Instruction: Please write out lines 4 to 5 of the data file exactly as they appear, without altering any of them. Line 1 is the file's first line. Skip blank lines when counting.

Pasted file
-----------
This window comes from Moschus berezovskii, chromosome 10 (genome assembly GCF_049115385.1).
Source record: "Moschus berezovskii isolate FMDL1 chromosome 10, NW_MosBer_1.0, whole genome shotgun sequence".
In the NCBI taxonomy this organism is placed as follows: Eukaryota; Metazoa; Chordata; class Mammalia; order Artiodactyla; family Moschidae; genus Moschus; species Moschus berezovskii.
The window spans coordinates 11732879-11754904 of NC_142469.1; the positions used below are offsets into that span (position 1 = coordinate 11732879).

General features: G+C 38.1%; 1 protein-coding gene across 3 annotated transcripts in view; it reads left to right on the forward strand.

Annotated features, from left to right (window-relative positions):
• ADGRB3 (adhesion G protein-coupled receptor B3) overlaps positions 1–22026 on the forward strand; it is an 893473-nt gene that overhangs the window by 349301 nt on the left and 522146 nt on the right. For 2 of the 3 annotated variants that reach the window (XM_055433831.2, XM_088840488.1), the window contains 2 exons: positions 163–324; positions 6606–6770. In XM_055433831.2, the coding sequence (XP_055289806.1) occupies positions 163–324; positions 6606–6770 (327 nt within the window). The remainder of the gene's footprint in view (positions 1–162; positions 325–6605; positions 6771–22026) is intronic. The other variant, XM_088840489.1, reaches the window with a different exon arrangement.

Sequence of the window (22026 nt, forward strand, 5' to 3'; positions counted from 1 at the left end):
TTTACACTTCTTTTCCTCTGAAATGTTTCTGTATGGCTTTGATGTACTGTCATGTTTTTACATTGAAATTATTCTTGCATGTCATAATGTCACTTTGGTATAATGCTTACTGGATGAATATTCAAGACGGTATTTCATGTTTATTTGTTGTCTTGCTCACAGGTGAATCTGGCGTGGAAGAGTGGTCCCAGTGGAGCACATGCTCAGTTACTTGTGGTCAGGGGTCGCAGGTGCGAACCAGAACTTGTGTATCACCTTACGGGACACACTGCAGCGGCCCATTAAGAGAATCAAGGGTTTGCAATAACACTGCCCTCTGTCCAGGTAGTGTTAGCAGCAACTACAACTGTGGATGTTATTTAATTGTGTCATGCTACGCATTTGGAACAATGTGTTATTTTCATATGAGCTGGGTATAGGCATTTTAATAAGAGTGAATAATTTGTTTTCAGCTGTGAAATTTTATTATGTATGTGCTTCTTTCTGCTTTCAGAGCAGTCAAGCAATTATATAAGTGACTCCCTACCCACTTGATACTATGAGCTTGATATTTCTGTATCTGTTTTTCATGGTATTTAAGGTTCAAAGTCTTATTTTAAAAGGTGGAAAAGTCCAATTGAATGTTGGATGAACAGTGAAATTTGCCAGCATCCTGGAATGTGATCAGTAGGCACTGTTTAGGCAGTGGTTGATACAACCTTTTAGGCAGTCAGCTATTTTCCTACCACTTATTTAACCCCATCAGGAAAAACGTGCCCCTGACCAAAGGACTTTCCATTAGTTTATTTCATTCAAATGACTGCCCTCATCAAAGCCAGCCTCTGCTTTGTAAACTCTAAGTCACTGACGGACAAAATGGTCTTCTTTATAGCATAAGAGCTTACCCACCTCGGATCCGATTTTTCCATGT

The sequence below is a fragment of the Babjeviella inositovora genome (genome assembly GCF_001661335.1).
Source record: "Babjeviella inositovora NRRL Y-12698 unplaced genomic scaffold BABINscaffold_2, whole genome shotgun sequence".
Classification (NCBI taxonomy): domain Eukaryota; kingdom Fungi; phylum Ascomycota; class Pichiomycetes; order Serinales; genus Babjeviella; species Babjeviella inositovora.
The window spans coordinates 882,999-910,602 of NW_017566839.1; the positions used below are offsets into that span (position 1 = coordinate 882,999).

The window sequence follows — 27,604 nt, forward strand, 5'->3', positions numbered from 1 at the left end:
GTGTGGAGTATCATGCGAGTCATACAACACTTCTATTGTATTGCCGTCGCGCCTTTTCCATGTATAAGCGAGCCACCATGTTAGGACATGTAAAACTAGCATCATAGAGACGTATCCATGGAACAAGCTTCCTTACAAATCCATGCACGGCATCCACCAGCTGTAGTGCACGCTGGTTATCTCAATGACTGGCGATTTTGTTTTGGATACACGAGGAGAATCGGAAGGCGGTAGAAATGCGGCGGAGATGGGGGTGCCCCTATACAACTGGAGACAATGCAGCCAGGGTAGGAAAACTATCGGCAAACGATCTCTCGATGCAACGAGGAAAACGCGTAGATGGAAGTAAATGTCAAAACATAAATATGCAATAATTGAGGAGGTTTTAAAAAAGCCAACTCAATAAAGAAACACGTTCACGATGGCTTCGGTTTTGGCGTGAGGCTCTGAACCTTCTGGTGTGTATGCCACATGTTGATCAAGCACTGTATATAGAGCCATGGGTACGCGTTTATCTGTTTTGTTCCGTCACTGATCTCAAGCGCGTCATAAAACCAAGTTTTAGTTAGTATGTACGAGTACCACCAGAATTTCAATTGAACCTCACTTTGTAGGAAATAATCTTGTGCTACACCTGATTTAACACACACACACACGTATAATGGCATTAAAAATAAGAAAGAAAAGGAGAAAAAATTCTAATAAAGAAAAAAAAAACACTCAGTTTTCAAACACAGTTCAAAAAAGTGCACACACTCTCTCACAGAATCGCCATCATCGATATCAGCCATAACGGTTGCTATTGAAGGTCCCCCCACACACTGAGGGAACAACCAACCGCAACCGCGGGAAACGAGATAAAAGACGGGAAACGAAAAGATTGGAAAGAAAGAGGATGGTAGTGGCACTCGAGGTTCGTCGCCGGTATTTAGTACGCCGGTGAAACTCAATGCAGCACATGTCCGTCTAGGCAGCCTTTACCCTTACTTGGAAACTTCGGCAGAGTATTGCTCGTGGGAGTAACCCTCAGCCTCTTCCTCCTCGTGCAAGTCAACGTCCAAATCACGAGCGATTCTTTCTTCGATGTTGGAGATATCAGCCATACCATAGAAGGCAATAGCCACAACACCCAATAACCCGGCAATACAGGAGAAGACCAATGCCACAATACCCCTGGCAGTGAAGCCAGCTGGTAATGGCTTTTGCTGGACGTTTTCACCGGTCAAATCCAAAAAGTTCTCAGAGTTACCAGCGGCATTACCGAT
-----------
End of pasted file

The window spans coordinates 11732879-11754904 of NC_142469.1; the positions used below are offsets into that span (position 1 = coordinate 11732879).

General features: G+C 38.1%; 1 protein-coding gene across 3 annotated transcripts in view; it reads left to right on the forward strand.